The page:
Community Conversations are solutions-focused, educational discussions on issues important to our region Public, quarterly conversations convene a panel of notable experts to discuss critical and current topics. The program strives to bring together people of all backgrounds to share their thoughts and solutions, in person and through civil dialogue. The program is a collaboration between KPBS and the National Conflict Resolution Center.
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The Future of Policing in San Diego
San Diegans brainstormed potential changes in policing during the KPBS and National Conflict Resolution Center Community Conversation held virtually on July 13, 2020.
In The News
Amidst new scrutiny of police use of force, especially on people of color, the family of a young Latino man shot to death by a San Diego Sheriff's Deputy three years ago is again asking for justice.
The shooting victim is 25-year-old San Diego resident Leonardo Hurtado Ibarra who officers recognized from a wanted poster, according to a police statement. He is in a local hospital with life-threatening injuries.
The Memorial Day police killing of George Floyd has led to a call to defund school police, which has already happened in Minneapolis, where Floyd was killed.
An expert said the policy is favorable to police officers because it includes the caveat that de-escalation be used "when safe and reasonable to do so."
Officers are now required to make de-escalation a priority while on patrol, and they must intervene if they witness a fellow officer using excessive force.
The effort to establish a new civilian oversight body has been going on for years. But it took on new urgency after protests following the death of George Floyd.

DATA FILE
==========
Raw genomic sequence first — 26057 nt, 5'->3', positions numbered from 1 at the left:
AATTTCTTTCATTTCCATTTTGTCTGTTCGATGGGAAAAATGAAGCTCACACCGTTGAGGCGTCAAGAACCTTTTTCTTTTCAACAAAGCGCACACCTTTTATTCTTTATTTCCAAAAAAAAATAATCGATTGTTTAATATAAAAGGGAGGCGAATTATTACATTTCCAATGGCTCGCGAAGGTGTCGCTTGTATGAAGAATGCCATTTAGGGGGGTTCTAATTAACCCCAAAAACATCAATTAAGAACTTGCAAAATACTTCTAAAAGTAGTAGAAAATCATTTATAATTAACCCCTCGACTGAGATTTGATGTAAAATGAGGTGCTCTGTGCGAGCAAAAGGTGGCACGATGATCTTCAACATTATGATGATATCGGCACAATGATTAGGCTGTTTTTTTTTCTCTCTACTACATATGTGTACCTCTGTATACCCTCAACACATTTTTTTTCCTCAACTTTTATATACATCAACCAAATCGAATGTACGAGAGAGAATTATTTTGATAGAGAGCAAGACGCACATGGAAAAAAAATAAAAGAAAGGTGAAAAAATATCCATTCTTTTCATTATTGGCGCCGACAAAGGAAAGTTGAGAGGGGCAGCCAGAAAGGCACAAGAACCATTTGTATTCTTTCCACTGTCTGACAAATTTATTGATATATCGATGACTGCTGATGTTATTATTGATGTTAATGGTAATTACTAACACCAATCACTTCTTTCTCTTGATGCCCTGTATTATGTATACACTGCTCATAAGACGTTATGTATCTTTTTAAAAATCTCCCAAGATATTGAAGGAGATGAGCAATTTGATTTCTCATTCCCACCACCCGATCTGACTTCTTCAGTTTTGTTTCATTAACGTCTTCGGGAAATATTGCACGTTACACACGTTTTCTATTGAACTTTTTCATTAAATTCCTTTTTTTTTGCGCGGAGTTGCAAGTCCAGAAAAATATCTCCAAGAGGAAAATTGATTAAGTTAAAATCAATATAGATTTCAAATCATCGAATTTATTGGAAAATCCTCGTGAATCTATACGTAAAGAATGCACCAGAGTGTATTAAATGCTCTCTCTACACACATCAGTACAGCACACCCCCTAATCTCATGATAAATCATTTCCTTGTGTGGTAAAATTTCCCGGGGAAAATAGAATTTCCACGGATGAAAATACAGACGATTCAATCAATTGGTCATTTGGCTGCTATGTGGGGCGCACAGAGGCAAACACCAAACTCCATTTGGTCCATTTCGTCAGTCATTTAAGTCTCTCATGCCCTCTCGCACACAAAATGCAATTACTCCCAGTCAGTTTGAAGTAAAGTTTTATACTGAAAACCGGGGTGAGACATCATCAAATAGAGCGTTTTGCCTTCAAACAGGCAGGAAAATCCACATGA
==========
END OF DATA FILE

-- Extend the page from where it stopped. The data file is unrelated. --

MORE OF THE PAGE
San Diego County Supervisor Nathan Fletcher asked to speed up the creation of a non-law enforcement "Mobile Crisis Response Team" that would respond to nonviolent incidents countywide involving people with behavioral health crises.
While de-escalation is now a buzzword in law enforcement circles in the wake of the George Floyd killing by Minneapolis police, it's been central to the Berkeley Police Department's mission for years.
The San Diego Police Department is now requiring that officers learn de-escalation tactics. But experts and advocates say the overall training regimen still fosters an us vs them mentality.
A KPBS analysis found that when police use force, they’re more likely to shoot if the suspect is a person of color. If the suspect is white, police are more likely to use alternative methods.
An arrest is still an arrest and police have to come in close contact with people to do their jobs. It’s a new level of danger, with the slightest touch meaning they could get sick.